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Marco Rubio

Source: Justin Sullivan / Staff / Getty


Hours after Hillary Clinton declared her bid for the presidency, Senator Marco Rubio announced he would be throwing his name in the hat for the Republican ticket.

And he did so via a grainy Twitter video. Because hey, he REALLY wants you to know he’s hip, out in those mean Biscayne Bay streets.

The young senator even teased the video with the caption “Just recorded this quick video on my phone.” In the background, cars and wind muffle his statements.

The post was just one of many on his Twitter feed, most of which were announcement countdowns to the BIG announcement, set for Monday at 6 p.m. EST.

But according to the New York Times, on Monday he made – you guessed it – another announcement, telling his top donors that his campaign was officially a go. The senator, 43, also took a thinly veiled dig at Clinton, 67, by saying the race for the White House should be about the future rather than the past.

Rubio told his top donors that he feels “uniquely qualified” to defend the American Dream as president.

According to reports, one Rubio adviser said the candidate will not be “competing for who can be the Whitest, oldest, rich guy” in the race. On the contrary; his team hopes to brand him as a symbol of a new America – a bilingual son of working-class immigrants who uses social media tools like Twitter (albeit not that well) to get his message across.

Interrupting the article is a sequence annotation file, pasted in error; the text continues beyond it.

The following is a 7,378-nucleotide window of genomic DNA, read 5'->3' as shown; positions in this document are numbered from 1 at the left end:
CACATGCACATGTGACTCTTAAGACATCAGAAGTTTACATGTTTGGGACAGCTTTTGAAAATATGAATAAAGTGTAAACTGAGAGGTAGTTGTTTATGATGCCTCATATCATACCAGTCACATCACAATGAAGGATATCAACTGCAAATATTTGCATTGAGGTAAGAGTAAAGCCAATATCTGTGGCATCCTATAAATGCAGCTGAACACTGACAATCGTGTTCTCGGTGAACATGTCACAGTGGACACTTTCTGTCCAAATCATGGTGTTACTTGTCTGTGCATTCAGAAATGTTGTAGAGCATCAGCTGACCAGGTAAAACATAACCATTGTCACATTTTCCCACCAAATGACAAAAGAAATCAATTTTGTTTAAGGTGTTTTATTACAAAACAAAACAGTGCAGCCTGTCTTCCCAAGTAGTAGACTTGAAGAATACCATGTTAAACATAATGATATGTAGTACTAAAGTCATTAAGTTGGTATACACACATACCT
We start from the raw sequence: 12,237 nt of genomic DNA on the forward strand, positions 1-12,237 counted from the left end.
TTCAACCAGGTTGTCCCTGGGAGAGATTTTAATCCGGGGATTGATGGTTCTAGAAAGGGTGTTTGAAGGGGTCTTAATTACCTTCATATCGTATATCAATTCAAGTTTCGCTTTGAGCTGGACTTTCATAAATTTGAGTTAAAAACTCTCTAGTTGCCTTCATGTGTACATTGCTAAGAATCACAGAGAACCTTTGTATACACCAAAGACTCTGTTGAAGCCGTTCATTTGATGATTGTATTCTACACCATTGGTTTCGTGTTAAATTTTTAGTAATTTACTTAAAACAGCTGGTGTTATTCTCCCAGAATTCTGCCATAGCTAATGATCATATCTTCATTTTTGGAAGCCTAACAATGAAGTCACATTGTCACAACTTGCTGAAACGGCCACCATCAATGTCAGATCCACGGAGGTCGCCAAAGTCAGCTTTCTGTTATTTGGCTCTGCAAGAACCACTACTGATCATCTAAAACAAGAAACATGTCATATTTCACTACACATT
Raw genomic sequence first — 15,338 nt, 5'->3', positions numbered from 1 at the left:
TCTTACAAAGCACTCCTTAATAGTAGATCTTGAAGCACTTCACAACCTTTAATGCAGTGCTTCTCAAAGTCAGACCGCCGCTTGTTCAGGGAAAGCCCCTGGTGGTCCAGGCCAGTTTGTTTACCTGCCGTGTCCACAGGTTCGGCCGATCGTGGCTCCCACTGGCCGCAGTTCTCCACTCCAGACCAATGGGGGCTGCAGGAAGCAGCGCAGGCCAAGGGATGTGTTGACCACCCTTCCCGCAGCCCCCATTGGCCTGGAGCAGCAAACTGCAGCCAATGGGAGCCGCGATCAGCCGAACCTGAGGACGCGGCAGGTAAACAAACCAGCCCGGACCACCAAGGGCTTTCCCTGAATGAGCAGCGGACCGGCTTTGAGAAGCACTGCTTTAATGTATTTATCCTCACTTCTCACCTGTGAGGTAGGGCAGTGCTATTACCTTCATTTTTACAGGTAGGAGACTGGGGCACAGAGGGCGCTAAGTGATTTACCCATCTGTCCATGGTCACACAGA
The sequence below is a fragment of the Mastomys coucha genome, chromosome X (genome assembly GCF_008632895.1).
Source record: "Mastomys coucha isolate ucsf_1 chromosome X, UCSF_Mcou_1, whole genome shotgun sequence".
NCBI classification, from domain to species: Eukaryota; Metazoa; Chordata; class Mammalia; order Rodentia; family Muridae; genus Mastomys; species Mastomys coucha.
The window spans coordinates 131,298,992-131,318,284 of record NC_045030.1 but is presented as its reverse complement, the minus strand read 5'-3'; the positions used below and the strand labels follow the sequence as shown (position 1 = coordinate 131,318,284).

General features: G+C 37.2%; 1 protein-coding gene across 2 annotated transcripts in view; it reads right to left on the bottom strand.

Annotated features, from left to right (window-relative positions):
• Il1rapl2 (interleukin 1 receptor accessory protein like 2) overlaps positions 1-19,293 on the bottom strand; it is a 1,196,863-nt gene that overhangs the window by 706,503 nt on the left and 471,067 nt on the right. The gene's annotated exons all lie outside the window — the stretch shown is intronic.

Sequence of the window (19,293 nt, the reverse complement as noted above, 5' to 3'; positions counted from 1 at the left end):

On his website, a highlight reel of his speeches played up his Cuban-American roots, likely looking to pull on the heartstrings of the everyday struggling family hoping to achieve “The American Inheritance.”

Rubio will no doubt be the candidate that Republicans look to, not only to attract younger members, but also to attract the coveted Black and Latino vote. Rubio’s record tends to skew more moderate than many of his Republican colleagues, but his sometimeish stance on immigration may still hurt him.

Once a favorite among the Tea Party, Rubio all but severed ties with the group in 2013 when he backed a comprehensive immigration bill passed by the Senate that would enable undocumented immigrants to follow a path to citizenship. But earlier this year, he restored order to the young Conservative universe, backtracking on support of the bill and telling conservative Fox News personality Sean Hannity that the primary focus of immigration should be securing the border, above all else.

With Rubio and Clinton on track to be early frontrunners in their respective parties, whose campaigns will you be watching?

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